How “Smart” People Think

Published time

It has been puzzling me why an elite, b-school type of people don’t seem to think in a certain manner that aligns with good thinking. This is obviously over-simplification, but you know they exist. Although they are supposed to be "smart" people, they don’t seem to know what they are talking about. This is pronounced in the emerging tech industry.

I concluded that this is because they suck at low-level thinking. Bright people I know can travel back and forth between the high and low-level thinking. Let me explain.

We learn new things by mastering a specific thing and then abstracting it: generalizing a concrete example so that you can apply that generalized concept to other things.

For example, when you think about why an even number * an odd number = an even number, you express a number with a symbol instead of thinking about actual numbers like 7 or 9.

an even number => 2n an odd number => 2n + 1

You can see this all over the place - it’s how you learn math, it’s how science works and it’s how you write code. The act of abstraction allows us to think at a high level, without dealing with overwhelming details. This is how “smart" people think.

Here is the problem with clueless business people. They skip the process of abstraction and just master names. If you ask them how the Proof of Work system works in a blockchain, they wouldn’t be able to explain. They know only the high-level concepts but not the low-level details.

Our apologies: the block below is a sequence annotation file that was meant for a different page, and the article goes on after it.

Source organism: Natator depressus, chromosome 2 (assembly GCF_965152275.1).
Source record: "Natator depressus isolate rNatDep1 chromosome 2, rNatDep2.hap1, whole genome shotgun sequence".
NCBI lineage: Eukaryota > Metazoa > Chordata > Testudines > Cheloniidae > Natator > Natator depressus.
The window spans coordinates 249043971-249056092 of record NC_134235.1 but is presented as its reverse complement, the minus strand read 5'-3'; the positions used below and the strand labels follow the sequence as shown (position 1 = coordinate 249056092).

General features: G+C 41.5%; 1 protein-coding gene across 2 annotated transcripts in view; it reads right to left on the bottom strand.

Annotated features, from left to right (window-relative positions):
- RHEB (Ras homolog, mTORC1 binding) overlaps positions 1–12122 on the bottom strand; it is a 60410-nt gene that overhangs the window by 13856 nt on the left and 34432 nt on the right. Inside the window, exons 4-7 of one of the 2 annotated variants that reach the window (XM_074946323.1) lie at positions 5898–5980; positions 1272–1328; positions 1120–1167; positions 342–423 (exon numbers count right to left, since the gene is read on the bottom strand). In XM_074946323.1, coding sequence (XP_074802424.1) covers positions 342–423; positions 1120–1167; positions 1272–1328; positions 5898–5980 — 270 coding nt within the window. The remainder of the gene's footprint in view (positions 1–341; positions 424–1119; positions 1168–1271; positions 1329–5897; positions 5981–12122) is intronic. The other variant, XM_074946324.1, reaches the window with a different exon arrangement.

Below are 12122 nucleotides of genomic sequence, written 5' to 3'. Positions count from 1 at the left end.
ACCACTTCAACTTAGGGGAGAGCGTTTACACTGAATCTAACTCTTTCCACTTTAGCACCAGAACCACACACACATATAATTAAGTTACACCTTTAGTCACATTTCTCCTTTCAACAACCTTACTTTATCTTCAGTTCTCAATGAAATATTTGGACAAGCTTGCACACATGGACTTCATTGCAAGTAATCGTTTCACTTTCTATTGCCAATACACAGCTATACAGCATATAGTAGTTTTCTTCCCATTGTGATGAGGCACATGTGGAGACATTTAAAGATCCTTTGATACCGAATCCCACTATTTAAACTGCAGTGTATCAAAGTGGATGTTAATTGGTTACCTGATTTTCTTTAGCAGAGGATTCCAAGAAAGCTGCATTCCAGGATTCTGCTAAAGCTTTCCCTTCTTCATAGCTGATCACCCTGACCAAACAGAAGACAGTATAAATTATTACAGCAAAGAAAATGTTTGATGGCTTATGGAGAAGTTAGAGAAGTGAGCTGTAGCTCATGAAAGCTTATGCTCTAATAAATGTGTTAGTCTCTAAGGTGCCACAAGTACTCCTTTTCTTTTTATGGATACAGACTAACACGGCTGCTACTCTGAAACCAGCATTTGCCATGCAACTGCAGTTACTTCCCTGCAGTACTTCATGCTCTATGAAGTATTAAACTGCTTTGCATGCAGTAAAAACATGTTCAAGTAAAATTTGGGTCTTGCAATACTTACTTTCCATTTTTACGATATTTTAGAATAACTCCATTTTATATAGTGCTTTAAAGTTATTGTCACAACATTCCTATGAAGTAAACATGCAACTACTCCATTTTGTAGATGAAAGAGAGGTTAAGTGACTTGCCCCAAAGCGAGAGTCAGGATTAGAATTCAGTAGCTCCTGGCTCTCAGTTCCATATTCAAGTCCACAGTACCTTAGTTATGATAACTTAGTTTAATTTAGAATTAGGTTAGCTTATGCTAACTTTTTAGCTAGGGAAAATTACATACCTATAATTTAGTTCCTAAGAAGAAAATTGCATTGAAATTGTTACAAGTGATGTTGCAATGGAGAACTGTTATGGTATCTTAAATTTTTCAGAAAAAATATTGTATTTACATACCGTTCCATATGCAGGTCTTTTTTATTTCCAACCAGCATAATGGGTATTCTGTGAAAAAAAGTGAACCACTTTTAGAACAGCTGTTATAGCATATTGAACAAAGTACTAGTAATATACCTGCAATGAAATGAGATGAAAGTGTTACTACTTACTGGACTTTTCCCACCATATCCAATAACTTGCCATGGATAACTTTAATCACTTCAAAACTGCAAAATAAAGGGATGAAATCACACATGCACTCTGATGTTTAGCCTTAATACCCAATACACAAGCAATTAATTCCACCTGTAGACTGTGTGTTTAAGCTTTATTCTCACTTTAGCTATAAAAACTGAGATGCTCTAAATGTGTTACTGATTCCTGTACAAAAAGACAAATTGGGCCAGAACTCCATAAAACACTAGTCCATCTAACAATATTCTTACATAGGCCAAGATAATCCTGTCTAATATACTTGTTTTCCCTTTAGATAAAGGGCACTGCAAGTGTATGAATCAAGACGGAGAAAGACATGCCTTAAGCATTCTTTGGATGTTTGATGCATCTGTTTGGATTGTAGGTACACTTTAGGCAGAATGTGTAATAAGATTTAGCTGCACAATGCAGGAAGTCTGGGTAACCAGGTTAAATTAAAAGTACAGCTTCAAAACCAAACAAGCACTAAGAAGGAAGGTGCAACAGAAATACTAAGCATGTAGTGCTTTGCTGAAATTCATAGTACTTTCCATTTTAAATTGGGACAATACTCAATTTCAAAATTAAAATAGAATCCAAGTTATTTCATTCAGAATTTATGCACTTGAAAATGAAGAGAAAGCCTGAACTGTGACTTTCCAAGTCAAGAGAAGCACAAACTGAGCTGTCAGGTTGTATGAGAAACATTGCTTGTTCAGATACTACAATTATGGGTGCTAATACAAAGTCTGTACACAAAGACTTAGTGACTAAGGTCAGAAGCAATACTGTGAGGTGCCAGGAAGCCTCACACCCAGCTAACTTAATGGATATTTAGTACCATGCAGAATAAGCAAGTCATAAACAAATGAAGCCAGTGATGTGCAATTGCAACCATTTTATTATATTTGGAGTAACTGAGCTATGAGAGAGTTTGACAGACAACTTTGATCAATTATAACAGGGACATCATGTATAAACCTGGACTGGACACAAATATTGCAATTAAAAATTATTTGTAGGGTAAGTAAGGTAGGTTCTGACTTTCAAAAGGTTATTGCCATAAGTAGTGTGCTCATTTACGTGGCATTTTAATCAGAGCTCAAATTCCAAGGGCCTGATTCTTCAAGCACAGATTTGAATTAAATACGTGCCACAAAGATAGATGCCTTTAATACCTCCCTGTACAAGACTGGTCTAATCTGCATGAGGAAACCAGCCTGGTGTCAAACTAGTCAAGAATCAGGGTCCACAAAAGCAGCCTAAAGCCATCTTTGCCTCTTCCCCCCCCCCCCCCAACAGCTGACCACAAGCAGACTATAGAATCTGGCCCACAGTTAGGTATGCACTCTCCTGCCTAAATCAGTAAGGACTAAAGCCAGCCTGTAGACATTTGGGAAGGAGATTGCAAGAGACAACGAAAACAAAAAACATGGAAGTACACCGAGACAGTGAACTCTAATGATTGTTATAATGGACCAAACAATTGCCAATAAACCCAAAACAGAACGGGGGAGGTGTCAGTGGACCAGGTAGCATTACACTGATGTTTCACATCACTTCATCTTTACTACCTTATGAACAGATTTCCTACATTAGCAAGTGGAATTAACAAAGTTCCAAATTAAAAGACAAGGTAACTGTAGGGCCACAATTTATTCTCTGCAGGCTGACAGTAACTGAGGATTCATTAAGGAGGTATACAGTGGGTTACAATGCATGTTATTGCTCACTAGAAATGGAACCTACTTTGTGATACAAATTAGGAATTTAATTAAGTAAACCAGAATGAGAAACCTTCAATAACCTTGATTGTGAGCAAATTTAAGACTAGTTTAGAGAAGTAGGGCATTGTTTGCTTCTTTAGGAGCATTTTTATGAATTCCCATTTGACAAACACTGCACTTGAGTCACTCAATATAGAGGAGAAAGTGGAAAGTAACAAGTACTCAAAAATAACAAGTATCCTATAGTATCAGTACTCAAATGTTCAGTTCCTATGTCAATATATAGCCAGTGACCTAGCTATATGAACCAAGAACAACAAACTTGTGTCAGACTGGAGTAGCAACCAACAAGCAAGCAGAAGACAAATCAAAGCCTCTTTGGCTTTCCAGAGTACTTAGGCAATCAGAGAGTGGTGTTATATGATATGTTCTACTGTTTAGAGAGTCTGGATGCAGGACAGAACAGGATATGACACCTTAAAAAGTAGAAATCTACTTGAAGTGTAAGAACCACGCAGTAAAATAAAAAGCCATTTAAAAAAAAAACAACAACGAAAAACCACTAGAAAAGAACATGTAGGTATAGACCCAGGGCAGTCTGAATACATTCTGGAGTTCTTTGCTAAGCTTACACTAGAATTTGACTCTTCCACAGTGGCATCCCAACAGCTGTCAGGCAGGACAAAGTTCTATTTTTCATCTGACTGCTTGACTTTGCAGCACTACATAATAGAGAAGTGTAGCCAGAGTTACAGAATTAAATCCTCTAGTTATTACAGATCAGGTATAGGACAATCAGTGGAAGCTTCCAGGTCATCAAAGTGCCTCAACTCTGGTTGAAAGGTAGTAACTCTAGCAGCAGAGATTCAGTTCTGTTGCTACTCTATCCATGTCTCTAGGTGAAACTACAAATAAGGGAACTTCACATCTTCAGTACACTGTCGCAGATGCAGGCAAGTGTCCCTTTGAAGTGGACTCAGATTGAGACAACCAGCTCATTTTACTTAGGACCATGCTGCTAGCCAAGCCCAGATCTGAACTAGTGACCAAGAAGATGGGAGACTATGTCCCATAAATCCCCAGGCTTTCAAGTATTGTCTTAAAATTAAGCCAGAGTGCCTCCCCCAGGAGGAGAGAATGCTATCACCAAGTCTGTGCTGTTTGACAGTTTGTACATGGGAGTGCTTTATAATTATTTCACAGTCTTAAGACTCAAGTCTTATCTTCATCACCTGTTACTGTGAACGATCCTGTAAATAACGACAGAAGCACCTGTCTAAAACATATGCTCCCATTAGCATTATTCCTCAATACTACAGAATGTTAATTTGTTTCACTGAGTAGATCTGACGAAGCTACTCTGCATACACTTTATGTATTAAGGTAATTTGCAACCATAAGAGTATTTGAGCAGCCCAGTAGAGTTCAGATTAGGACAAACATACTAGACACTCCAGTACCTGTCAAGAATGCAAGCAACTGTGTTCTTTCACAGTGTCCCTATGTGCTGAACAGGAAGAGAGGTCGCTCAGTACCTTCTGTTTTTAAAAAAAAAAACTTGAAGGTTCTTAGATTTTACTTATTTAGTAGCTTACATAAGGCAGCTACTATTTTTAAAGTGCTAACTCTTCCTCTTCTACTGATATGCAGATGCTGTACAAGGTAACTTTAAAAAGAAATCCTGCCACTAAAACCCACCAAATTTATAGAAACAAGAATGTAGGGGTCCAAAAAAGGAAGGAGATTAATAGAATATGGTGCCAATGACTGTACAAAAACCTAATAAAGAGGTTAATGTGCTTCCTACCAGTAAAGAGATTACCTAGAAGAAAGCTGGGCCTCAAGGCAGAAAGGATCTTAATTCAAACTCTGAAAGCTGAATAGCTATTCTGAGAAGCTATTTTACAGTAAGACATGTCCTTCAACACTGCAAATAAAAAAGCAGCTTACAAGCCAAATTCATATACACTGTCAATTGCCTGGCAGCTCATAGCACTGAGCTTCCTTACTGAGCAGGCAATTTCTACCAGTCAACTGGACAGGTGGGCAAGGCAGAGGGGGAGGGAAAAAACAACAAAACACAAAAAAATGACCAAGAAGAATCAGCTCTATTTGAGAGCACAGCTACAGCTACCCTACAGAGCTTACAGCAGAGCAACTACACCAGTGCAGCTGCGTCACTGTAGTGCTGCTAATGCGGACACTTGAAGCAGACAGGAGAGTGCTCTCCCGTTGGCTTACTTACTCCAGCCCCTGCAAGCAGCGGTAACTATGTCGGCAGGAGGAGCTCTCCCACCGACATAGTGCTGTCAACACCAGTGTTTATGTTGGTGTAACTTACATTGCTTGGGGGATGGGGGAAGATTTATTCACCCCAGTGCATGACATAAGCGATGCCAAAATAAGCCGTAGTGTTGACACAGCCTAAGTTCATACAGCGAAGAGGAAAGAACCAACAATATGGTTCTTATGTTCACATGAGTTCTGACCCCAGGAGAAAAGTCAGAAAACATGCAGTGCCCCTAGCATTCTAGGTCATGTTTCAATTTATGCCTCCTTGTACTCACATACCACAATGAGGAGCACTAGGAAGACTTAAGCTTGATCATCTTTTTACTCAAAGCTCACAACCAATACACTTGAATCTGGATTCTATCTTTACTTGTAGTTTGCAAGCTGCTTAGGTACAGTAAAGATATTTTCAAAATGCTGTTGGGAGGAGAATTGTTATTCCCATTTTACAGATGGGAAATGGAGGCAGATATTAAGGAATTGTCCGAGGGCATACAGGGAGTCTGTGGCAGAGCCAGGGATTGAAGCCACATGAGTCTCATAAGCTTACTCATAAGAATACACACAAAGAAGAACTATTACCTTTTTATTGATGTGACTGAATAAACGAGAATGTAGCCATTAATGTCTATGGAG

In “The Pleasure of Finding Things Out”, Richard Feynman beautifully explains the difference between knowing the name and knowing what it really is(if you prefer the video, here it is.)

“one kid said to me, “See that bird, what kind of a bird is that?” And I said, “I haven’t the slightest idea what kind of a bird it is.” He says, “It’s a brown throated thrush,” or something, “Your father doesn’t tell you anything.” But it was the opposite: my father had taught me. Looking at a bird he says, “Do you know what that bird is? It’s a brown throated thrush; but in Portuguese it’s a . . . in Italian a . . . ,” he says “in Chinese it’s a . . . , in Japanese a . . . ,” etcetera. “Now,” he says, “you know in all the languages you want to know what the name of that bird is and when you’ve finished with all that,” he says, “you’ll know absolutely nothing whatever about the bird. You only know about humans in different places and what they call the bird. Now,” he says, “let’s look at the bird.”

Clueless businesspeople love speaking in big abstractions, talking about “token economy” or “deep learning”(Hello, my previous-self.) But they are merely parroting names of birds. Their ideas often either don’t make any sense or are infeasible. It’s easy to memorize the names of big ideas and combine them like a puzzle. The hard part is to go down to the detail and understand how they work.